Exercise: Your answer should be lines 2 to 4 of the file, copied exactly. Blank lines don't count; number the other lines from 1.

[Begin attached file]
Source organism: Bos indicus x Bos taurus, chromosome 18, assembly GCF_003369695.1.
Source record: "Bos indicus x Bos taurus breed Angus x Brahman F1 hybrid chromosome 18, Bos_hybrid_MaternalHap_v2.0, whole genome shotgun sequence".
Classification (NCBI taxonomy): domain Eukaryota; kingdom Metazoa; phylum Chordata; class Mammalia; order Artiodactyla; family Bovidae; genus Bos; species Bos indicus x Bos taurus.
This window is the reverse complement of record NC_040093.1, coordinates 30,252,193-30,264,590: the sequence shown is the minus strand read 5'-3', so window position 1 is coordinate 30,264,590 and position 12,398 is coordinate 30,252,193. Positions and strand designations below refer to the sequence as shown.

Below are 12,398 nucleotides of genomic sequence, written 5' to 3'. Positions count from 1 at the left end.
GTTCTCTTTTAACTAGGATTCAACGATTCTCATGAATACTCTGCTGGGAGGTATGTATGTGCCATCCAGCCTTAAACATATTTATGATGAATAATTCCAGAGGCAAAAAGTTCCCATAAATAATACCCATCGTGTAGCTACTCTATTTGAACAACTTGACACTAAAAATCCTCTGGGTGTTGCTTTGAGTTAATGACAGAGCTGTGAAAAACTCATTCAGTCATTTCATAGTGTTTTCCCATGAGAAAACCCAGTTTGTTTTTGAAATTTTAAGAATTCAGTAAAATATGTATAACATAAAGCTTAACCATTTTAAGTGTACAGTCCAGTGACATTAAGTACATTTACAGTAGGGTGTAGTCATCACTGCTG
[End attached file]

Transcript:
Source record: "Bos indicus x Bos taurus breed Angus x Brahman F1 hybrid chromosome 18, Bos_hybrid_MaternalHap_v2.0, whole genome shotgun sequence".
Classification (NCBI taxonomy): domain Eukaryota; kingdom Metazoa; phylum Chordata; class Mammalia; order Artiodactyla; family Bovidae; genus Bos; species Bos indicus x Bos taurus.
This window is the reverse complement of record NC_040093.1, coordinates 30,252,193-30,264,590: the sequence shown is the minus strand read 5'-3', so window position 1 is coordinate 30,264,590 and position 12,398 is coordinate 30,252,193. Positions and strand designations below refer to the sequence as shown.